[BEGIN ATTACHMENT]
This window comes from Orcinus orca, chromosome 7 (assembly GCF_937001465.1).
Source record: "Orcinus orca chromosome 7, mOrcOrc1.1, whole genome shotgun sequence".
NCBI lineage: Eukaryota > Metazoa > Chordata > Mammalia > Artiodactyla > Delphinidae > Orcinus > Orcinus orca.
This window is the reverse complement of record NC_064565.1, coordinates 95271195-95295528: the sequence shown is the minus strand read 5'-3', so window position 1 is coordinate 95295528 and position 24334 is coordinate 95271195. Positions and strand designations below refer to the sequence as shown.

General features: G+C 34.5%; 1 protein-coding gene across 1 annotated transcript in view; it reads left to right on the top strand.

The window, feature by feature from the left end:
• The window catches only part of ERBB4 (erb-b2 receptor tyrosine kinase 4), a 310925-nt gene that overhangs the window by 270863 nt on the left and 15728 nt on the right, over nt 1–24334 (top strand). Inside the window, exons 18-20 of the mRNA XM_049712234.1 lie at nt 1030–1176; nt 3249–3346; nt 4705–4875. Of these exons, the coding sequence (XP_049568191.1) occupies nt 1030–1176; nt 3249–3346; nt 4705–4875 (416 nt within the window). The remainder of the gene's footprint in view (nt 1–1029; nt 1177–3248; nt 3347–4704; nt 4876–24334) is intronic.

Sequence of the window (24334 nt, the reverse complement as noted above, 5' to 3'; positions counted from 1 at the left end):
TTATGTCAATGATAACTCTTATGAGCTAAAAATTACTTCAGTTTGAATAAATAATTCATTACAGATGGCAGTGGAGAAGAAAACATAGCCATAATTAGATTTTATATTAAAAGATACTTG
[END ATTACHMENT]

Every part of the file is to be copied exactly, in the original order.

This window comes from Orcinus orca, chromosome 7 (assembly GCF_937001465.1).
Source record: "Orcinus orca chromosome 7, mOrcOrc1.1, whole genome shotgun sequence".
NCBI lineage: Eukaryota > Metazoa > Chordata > Mammalia > Artiodactyla > Delphinidae > Orcinus > Orcinus orca.
This window is the reverse complement of record NC_064565.1, coordinates 95271195-95295528: the sequence shown is the minus strand read 5'-3', so window position 1 is coordinate 95295528 and position 24334 is coordinate 95271195. Positions and strand designations below refer to the sequence as shown.

General features: G+C 34.5%; 1 protein-coding gene across 1 annotated transcript in view; it reads left to right on the top strand.

The window, feature by feature from the left end:
• The window catches only part of ERBB4 (erb-b2 receptor tyrosine kinase 4), a 310925-nt gene that overhangs the window by 270863 nt on the left and 15728 nt on the right, over nt 1–24334 (top strand). Inside the window, exons 18-20 of the mRNA XM_049712234.1 lie at nt 1030–1176; nt 3249–3346; nt 4705–4875. Of these exons, the coding sequence (XP_049568191.1) occupies nt 1030–1176; nt 3249–3346; nt 4705–4875 (416 nt within the window). The remainder of the gene's footprint in view (nt 1–1029; nt 1177–3248; nt 3347–4704; nt 4876–24334) is intronic.

Sequence of the window (24334 nt, the reverse complement as noted above, 5' to 3'; positions counted from 1 at the left end):
TTATGTCAATGATAACTCTTATGAGCTAAAAATTACTTCAGTTTGAATAAATAATTCATTACAGATGGCAGTGGAGAAGAAAACATAGCCATAATTAGATTTTATATTAAAAGATACTTG